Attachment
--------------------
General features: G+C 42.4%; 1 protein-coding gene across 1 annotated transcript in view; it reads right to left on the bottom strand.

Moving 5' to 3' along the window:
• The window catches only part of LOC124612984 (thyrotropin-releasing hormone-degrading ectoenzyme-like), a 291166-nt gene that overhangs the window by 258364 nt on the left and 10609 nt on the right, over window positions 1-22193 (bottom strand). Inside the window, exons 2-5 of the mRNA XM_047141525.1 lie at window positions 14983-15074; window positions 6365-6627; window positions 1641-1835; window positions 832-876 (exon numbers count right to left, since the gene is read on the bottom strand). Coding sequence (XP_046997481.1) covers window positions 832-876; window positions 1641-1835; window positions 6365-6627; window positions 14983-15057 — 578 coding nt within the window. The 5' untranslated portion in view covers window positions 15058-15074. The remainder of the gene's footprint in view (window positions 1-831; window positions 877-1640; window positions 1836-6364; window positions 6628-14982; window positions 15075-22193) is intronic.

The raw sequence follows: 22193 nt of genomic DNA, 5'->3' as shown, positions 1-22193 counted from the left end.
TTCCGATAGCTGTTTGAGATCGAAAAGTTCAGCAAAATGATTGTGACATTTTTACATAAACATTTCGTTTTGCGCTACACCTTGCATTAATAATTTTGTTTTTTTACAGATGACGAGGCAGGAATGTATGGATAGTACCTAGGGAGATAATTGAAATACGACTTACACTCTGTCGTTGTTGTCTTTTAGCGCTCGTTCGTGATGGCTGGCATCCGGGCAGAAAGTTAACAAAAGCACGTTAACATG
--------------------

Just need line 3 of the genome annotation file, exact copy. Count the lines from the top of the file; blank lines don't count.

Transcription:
• The window catches only part of LOC124612984 (thyrotropin-releasing hormone-degrading ectoenzyme-like), a 291166-nt gene that overhangs the window by 258364 nt on the left and 10609 nt on the right, over window positions 1-22193 (bottom strand). Inside the window, exons 2-5 of the mRNA XM_047141525.1 lie at window positions 14983-15074; window positions 6365-6627; window positions 1641-1835; window positions 832-876 (exon numbers count right to left, since the gene is read on the bottom strand). Coding sequence (XP_046997481.1) covers window positions 832-876; window positions 1641-1835; window positions 6365-6627; window positions 14983-15057 — 578 coding nt within the window. The 5' untranslated portion in view covers window positions 15058-15074. The remainder of the gene's footprint in view (window positions 1-831; window positions 877-1640; window positions 1836-6364; window positions 6628-14982; window positions 15075-22193) is intronic.